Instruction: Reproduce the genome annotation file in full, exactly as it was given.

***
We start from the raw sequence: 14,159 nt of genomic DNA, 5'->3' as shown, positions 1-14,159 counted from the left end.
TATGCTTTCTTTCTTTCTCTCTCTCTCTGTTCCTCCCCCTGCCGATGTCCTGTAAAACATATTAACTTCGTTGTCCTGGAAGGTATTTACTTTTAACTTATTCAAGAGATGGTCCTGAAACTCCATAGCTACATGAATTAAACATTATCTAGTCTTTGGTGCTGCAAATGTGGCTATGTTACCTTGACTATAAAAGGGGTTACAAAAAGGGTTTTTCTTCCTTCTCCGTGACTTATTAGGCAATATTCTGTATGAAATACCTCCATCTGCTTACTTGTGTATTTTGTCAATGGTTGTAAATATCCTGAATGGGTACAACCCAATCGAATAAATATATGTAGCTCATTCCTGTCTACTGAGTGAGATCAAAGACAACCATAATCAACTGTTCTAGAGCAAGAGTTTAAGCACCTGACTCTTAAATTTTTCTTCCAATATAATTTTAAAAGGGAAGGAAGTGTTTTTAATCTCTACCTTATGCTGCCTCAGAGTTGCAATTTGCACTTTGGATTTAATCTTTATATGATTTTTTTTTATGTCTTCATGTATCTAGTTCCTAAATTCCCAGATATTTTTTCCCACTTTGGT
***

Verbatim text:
We start from the raw sequence: 14,159 nt of genomic DNA, 5'->3' as shown, positions 1-14,159 counted from the left end.
TATGCTTTCTTTCTTTCTCTCTCTCTCTGTTCCTCCCCCTGCCGATGTCCTGTAAAACATATTAACTTCGTTGTCCTGGAAGGTATTTACTTTTAACTTATTCAAGAGATGGTCCTGAAACTCCATAGCTACATGAATTAAACATTATCTAGTCTTTGGTGCTGCAAATGTGGCTATGTTACCTTGACTATAAAAGGGGTTACAAAAAGGGTTTTTCTTCCTTCTCCGTGACTTATTAGGCAATATTCTGTATGAAATACCTCCATCTGCTTACTTGTGTATTTTGTCAATGGTTGTAAATATCCTGAATGGGTACAACCCAATCGAATAAATATATGTAGCTCATTCCTGTCTACTGAGTGAGATCAAAGACAACCATAATCAACTGTTCTAGAGCAAGAGTTTAAGCACCTGACTCTTAAATTTTTCTTCCAATATAATTTTAAAAGGGAAGGAAGTGTTTTTAATCTCTACCTTATGCTGCCTCAGAGTTGCAATTTGCACTTTGGATTTAATCTTTATATGATTTTTTTTTATGTCTTCATGTATCTAGTTCCTAAATTCCCAGATATTTTTTCCCACTTTGGT